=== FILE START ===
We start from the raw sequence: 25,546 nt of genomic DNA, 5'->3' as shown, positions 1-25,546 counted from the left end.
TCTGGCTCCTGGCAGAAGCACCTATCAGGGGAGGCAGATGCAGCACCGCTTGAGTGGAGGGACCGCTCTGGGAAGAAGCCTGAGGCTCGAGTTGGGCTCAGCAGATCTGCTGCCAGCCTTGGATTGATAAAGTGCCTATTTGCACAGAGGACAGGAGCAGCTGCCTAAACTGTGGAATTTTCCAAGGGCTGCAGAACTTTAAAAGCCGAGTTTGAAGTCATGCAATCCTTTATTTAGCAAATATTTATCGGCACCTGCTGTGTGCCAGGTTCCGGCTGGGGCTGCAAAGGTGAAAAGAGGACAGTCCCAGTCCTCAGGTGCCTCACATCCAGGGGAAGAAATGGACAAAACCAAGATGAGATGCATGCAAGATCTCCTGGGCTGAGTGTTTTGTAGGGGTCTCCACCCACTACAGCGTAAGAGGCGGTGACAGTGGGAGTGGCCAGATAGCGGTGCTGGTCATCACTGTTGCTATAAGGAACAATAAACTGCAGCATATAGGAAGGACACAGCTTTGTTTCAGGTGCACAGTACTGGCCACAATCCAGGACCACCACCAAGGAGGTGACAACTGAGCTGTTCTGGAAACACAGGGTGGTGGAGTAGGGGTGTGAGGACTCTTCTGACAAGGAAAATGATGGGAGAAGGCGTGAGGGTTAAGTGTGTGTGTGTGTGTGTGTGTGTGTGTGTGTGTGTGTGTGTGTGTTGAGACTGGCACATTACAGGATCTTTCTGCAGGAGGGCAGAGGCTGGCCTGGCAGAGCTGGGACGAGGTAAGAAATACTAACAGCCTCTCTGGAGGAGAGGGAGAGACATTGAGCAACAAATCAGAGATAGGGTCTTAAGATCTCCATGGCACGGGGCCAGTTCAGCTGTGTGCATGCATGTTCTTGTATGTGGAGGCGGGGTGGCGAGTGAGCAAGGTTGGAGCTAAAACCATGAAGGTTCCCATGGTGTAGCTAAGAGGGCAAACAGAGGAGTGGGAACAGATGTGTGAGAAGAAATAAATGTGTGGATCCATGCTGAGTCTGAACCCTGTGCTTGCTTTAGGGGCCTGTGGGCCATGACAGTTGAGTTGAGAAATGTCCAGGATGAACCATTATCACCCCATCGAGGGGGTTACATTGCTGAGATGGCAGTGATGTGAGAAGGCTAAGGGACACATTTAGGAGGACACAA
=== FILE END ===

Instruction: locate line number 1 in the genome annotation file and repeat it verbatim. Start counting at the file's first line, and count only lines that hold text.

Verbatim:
We start from the raw sequence: 25,546 nt of genomic DNA, 5'->3' as shown, positions 1-25,546 counted from the left end.